Range record keeping helps detect and demonstrate landscape changes that have a direct impact on your ability to maintain or grow your herd.
All Forage Content
Anyone who has spent time cutting hay knows that hayland can be a magnet for wildlife in late spring and early summer. Hay fields are often considered an “ecological trap” for wildlife; that is, they appear to be high quality habitat for nesting or feeding due to tall, dense grass and legumes, but often lead to increased mortality once harvesting is under way.
Broadacre spraying of pastures is intended to reduce undesirable plants and increase grasses for livestock. This practice often results in unintended consequences, including damage and reduction of native forbs and reduced profitability. One approach to managing perceived “weedy” plants is incorporating different species of livestock into a grazing operation.
Despite what Mother Nature seems to think the summer months are approaching and for some that means rolling out the creep feeder and for others considering whether creep feeding is a necessary investment.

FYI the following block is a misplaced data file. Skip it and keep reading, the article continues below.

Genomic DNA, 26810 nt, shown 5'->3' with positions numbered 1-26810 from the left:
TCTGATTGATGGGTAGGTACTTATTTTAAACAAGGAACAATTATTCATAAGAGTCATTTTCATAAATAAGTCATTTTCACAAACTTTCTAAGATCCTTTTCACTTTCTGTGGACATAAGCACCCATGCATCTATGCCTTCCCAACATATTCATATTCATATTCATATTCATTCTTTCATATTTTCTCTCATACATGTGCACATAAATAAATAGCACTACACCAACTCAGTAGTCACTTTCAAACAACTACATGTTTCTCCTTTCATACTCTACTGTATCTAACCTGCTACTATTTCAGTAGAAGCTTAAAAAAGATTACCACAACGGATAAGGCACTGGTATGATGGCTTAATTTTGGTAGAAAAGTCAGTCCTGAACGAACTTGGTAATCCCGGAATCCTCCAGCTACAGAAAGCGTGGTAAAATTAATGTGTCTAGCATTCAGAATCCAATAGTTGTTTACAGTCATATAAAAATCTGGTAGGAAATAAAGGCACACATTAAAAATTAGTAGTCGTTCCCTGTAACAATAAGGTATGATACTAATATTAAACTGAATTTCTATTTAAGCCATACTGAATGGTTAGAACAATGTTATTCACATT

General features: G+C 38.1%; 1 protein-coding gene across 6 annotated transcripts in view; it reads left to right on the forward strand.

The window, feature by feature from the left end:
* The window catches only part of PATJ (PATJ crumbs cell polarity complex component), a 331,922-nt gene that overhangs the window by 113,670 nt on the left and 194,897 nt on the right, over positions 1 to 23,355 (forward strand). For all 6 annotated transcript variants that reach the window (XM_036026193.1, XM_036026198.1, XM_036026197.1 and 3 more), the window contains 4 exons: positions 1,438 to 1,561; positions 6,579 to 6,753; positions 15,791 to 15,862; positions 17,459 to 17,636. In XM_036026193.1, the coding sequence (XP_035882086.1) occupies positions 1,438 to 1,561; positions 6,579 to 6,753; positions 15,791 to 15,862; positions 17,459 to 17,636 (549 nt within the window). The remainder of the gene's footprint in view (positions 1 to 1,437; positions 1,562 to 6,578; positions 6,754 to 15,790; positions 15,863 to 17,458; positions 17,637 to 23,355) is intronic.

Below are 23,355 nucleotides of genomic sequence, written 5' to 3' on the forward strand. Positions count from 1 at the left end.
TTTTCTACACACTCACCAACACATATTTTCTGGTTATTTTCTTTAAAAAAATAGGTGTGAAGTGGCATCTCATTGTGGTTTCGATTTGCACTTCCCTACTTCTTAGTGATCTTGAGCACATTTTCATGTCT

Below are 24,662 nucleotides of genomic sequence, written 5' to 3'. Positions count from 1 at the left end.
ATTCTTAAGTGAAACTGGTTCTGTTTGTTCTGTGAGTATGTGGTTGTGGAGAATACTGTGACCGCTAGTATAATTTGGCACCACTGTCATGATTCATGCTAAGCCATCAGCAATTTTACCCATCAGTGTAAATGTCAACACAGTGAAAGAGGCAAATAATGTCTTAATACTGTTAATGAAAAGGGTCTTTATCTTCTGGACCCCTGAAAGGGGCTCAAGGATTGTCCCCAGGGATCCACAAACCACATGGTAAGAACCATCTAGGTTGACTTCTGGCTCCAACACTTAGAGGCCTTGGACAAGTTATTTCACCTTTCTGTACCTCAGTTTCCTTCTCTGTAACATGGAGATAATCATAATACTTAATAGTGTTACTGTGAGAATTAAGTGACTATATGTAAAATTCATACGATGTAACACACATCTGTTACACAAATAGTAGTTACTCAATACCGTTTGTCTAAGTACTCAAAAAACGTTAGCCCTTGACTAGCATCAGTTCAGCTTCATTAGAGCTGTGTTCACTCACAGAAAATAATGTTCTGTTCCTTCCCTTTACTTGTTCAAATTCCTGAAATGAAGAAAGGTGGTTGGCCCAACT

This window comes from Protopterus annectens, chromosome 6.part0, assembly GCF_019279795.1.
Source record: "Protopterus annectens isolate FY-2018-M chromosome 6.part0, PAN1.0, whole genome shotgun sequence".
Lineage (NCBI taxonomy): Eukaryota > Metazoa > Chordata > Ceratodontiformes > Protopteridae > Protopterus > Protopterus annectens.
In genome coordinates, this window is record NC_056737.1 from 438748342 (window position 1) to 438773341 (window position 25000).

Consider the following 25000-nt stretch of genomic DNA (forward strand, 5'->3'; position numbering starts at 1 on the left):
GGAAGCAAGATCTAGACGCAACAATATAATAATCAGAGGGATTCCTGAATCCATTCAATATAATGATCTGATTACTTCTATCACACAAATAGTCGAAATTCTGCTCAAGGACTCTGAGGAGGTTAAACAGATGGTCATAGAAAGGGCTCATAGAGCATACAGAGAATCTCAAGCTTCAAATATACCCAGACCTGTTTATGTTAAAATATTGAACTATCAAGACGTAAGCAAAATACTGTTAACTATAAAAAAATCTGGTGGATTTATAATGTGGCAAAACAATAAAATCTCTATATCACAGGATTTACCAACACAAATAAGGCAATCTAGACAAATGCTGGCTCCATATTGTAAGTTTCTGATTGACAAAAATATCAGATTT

When considering heifer development strategies, it may be important for a producer to consider nutritional stress from changes in the diet following breeding.
As dairymen and livestock caretakers, we are trying to optimize the performance of our livestock, whether it is producing milk or meat. Without knowing the quality of the feedstuff or forage we are feeding, it becomes difficult to balance a ration to ensure the animal is receiving the proper amounts of needed nutrients.
As haying season approaches, producers across South Dakota will begin preparing to get out the baler. In recent years, it has been quite difficult for many producers to put up quality, dry hay. This often results in growers considering using inoculants and hay preservatives.
Successful hay storage is essential to preserving high quality forage, while ensuring desired performance from livestock and deterring economic losses from unwanted hay storage fires.
Fall is on its way in South Dakota. However, with many flooded and saturated fields, some producers are growing concerned that there will be little opportunity to harvest silage before corn dries down past desired moisture levels or frost occurs.